Our God-given minds need some light

Tue, 03/03/2009 - 4:15pm
By: Letters to the ...

The human mind is a beautiful thing. When God made man out of dirt, He fashioned a brain that worked rather well. Adam was immediately able to comprehend what God told him to do (“Be fruitful and multiply. ...”).

Categories of thought, perceptive abilities, memory, self-awareness, other-awareness (Adam recognized Eve as a fellow human being), communication skills, God consciousness, reasoning powers, and an incredible vocabulary (name-giving to all the animals). But a tragedy of titanic proportions took place in paradise.

Adam and Eve took it upon themselves to second-guess God, listened to the arch-enemy of God, and plunged themselves and creation into the dark abyss of the curse of sin and death.

Did they lose their minds? No. But they no longer worked right. Instead of seeing God as their friend, they became hostile to God and afraid of him.

Adam and Eve’s minds became debased (Rom. 1:28), occupied with futility (Eph. 4:17), defiled (Tit. 1:15), blinded to spiritual realities (2 Cor. 4:4), and darkened (Eph. 4:18). Their minds became desperately in need of the light of revelation. Their reasoning powers were not to be trusted apart from God’s revealed wisdom.

On Feb. 12, the AJC made its contribution to the celebration of Charles Darwin’s 200th birthday by running an editorial by the Rev. Patricia Templeton, rector of St. Dunstan’s Episcopal Church in northwest Atlanta. The title of the article was “Study Creation with God-given Mind.”

My 50-plus years of reading editorials, especially in liberal newspapers, prompted a suspicious impulse. Was I about to read something that would have us revel in the wonders of God’s creation?

It didn’t take the Rev. Templeton long to inform her readers that though the Bible “contains the words of the living God,” it is not a source of authority when it comes to understanding how God’s creation is what it is.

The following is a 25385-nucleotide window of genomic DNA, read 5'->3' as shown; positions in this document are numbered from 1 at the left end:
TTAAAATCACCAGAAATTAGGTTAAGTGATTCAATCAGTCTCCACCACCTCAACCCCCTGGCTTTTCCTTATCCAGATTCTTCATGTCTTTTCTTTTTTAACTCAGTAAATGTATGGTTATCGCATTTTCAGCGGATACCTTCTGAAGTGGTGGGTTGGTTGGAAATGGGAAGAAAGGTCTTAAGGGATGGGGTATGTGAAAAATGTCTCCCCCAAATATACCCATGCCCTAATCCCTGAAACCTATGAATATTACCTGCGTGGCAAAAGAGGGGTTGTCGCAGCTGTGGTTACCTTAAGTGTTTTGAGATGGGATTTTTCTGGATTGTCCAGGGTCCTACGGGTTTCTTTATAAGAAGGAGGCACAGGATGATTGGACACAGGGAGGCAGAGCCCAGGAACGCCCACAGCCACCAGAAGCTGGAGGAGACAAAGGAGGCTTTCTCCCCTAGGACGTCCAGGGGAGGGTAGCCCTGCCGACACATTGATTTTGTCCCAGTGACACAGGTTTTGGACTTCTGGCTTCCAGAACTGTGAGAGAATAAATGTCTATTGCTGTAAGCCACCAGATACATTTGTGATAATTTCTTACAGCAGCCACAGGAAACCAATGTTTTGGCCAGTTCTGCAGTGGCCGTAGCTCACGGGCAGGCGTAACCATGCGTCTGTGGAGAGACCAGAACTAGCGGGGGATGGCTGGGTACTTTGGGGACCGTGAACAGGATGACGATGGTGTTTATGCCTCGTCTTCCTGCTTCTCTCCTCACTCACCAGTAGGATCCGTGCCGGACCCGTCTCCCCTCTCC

To her way of thinking, science is an independent authority and must take precedence over the Bible when it comes to knowing how the world began and how human beings came to inhabit our planet. We are assured that science has the answers to any questions we may have about these matters.

Not to worry though. The Bible, we are told, starts out giving us “stories of creation.” Rector Templeton stumbles badly here. She thinks Genesis 1 and 2 contains two conflicting stories. There is a failure here to appreciate the literary device used by Moses (and many others) of giving the order of events (Genesis 1) followed by additional content about those events (Genesis 2).

It is not a matter of “which story is true?” There is only one story harmoniously written and providing a complete picture of creation events.

Is the Bible merely a story book designed to tell us about the “relationship between God and human beings, between the Creator and creation?” The biblically uninformed will be thrown off balance by this kind of language. After all, wasn’t the Bible written to tell us the story of God’s provision of a redeemer for human beings?

The question is, can the Creator be trusted to tell us what we need to know about origins, about ourselves, about Him, and about our responsibility to Him?

What is being served up in this verbal birthday cake for Charles Darwin is a not so subtle attack upon the sufficiency of God’s Word, the Bible.

The Bible tells us what we need to know about God, His creation, and how it came about. Once science is made the gate-keeper for knowledge about human origins, the Bible becomes, in effect, a religious book to inspire good feelings about God and oneself.

That, of course, is strikingly similar to Satan’s first words to Eve’s mind, “Has God said?” If we want to talk about a wasted mind, those three words opened the door to the greatest displacement that has ever occurred.

The human mind chose to replace God with the autonomous self. The mind became darkened and prejudiced against God. The creation was given supremacy over the Creator and the rest is history.

Listen to the Spirit of God through the apostle Paul; “For even though they knew God, they did not honor Him as God, or give thanks; but they became futile in their speculations, and their foolish heart was darkened. Professing to be wise, they became fools” (Rom. 1:21-22).

Don’t fall for the high-sounding double-talk that gives lip service to the Bible as a useful book while at the same time holding up fallible human beings as the final arbiters as to what is truth about human origins.

The truly God-given mind submits itself to the authority of the Scriptures in all matters pertaining to life and godliness (2 Pet. 1:3). If the Bible has it wrong about human origins, then it is wrong about human sin, our need for a Redeemer, and the outcome of human history.

Beware of those who condescendingly assure us that the Bible can guide us in spiritual matters but is not our final authority in matters of history and science.

If that is so, what are we to do with the Bible’s assertion that “Christ died for our sins.” There is a massive amount of history, science, and theology bound up in those five words.

Dr. Howard E. Dial, senior pastor

Berachah Bible Church

Fayette County, Ga.

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